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Cameroon: Netizens React to SMS-to-Tweet Ban

International Women's Day 2011 will be remembered in Cameroon for more technological reasons.

Bouba Kaele, a marketing manager at the South African MTN telecom company in Cameroon,  announced on social network Twitter that the Cameroonian Government banned access to twitter via SMS  for MTN customers [fr] :

For security reasons, the Cameroonian Government asked that posting on twitter via SMS be suspended on the MTN Cameroon network

According to Edouard Tamba on his blog, customers received information via  SMS from the MTN Cameroon saying [fr]:

Cher client, pour des raisons indépendantes de notre volonté, l’accès au 8711 est désormais suspendu. Merci de votre compréhension

Dear costumer, for reasons we cannot control, access to 8711 has been shut down. Thank you for your understanding.

Contacted on Twitter about the reasons for the ban, MTN's the Chief Information Officer, @GeorgesMpoudi replied:

This news caused anger among the Cameroonian online community. A hashtag was immediately created by @Kasbig [fr]:

Guys I suggest the hashtag #SMSTweet to chat about this suspension affair, because soon, websites will follow! #cmr11

These netizens’ surprise is understandable: after all on March 5 2011, the 9ideas conference was organised in Douala, Cameroon. The technology-driven conference was sponsored, by MTN, among others and the floor was given to African and Cameroonian innovators for them to introduce their ideas aimed at helping to develop the continent. The subject of Internet censorship had been dealt with at this occasion; as @champico explains:

We talked about internet censorship (…) at the 9ideas [conference], it came a bit too early according to me #fail #govt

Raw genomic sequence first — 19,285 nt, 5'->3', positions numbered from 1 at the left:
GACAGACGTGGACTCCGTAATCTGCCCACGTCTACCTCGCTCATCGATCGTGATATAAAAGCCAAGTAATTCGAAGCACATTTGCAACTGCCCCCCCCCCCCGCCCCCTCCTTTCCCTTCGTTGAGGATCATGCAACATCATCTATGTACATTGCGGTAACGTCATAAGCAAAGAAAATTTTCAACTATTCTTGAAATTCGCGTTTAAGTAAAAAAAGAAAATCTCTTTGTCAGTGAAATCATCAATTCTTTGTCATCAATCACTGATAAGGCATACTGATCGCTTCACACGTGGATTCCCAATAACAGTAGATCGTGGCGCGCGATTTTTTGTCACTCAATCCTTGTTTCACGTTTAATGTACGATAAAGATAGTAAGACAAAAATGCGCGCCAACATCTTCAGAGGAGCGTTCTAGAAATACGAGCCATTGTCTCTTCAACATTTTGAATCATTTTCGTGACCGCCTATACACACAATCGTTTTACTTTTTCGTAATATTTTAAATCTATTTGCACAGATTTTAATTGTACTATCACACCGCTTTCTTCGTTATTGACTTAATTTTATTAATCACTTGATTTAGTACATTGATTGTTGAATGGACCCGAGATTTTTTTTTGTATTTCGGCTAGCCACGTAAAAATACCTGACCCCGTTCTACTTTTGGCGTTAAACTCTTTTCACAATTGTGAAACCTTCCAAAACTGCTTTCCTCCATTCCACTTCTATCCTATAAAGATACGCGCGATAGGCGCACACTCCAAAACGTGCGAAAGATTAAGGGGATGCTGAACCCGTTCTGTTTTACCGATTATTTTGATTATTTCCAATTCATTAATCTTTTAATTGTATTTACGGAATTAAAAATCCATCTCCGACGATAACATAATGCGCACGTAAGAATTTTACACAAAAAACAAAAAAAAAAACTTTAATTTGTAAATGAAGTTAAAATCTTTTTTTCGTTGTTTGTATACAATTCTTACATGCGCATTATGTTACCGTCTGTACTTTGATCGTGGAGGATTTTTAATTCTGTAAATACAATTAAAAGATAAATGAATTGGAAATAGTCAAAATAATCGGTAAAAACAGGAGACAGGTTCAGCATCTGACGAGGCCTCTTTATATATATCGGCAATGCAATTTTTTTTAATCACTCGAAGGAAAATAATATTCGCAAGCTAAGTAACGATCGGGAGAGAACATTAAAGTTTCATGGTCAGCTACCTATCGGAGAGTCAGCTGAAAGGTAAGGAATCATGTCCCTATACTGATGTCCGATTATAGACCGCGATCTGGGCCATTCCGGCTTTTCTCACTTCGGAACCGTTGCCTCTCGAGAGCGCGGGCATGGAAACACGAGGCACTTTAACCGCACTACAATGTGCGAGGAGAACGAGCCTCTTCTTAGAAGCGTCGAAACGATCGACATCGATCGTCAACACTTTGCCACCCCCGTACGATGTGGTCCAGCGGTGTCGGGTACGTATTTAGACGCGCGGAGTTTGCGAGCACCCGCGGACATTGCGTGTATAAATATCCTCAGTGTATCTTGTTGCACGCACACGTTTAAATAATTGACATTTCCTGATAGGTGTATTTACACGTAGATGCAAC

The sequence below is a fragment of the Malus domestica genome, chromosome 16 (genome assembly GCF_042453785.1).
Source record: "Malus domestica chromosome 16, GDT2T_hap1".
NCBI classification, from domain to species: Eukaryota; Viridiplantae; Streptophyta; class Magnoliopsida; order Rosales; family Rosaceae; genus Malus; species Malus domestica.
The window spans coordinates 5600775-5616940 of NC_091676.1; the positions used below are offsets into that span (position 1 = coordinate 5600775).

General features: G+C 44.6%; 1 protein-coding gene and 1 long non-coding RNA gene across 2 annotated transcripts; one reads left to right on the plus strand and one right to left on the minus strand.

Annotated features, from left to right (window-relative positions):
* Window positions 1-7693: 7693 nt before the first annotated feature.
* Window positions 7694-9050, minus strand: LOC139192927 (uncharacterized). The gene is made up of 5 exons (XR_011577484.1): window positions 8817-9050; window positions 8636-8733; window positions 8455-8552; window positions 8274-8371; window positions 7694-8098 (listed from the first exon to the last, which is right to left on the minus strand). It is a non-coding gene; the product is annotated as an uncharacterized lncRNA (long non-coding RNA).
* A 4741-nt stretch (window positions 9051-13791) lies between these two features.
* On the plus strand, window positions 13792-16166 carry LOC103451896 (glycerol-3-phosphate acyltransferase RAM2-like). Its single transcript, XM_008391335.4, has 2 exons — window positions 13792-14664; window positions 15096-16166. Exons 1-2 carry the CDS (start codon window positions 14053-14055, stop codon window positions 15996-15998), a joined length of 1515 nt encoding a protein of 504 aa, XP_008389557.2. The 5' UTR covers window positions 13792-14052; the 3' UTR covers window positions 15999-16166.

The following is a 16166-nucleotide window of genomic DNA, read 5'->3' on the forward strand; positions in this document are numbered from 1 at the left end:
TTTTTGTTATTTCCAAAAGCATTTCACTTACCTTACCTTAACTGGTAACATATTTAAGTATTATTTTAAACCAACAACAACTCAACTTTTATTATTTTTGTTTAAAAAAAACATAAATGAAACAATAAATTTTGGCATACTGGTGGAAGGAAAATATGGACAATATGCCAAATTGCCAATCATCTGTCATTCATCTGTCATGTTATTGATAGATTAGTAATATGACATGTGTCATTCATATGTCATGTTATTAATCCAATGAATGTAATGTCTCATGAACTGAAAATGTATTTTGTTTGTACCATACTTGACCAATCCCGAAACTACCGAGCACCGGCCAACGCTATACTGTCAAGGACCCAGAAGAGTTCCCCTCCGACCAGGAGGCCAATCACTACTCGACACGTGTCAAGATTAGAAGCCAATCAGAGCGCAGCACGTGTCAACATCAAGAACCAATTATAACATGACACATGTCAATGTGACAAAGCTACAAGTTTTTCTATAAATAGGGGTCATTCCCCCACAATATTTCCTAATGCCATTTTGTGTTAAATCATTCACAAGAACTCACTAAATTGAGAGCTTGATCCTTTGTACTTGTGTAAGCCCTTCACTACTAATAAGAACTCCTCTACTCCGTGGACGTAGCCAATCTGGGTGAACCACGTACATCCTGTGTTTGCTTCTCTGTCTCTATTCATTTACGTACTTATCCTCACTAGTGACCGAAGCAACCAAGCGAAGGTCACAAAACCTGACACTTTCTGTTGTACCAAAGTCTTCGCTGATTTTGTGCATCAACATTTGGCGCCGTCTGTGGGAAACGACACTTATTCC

Cameroonian online portal Mboablog posted on its Youtube channel a video of the 9ideas conference:

@mambenanje is more than upset:

@etumnamboa is even more sour:

Why suspend the #SMSTweet?  It represents little in terms of traffic ! What security are we talking about here? #Theyjustdontgetit #cmr11

For many, “security reasons” mentioned by the authorities  are related to the recent revolutions and uprisings that have taken place throughout Africa since the beginning of the year. This unrest also affected Cameroon, though to a lesser extent than its African counterparts, on February 23, 2011. It's the opinion shared by @mambenanje:

But according to blogger Dibussi Tande, the Cameroonian Government got it all wrong:

Obviously, the government has failed to learn the lesson from North Africa. (…) It was information obtained via mobile phones, regular SMS and email which ended up on Twitter and not real-time tweets from activists on the ground. Thus, banning the Twitter short code does little to change the balance of power online.

Cameroonian netizens seem nevertheless resourceful. Blogger Djia Think posted an article on “OpenMesh, the ultimate weapon to keep our freedom of communication”  that introduces the OpenMesh project:

C’est dans l’optique de lutter contre ses coups portés à la liberté de communication que Shervin Pishevar proposait le 27 Février 2011, le projet OpenMesh qui consiste à former un réseau maillée, où les hommes joueront le rôle des routeurs Internet

It is with the fight for freedom of communication in mind  that Shervin Pishevar proposed on February 27, 2011 the OpenMesh project, which consists in forming a meshed network, where people will be the Internet routers.

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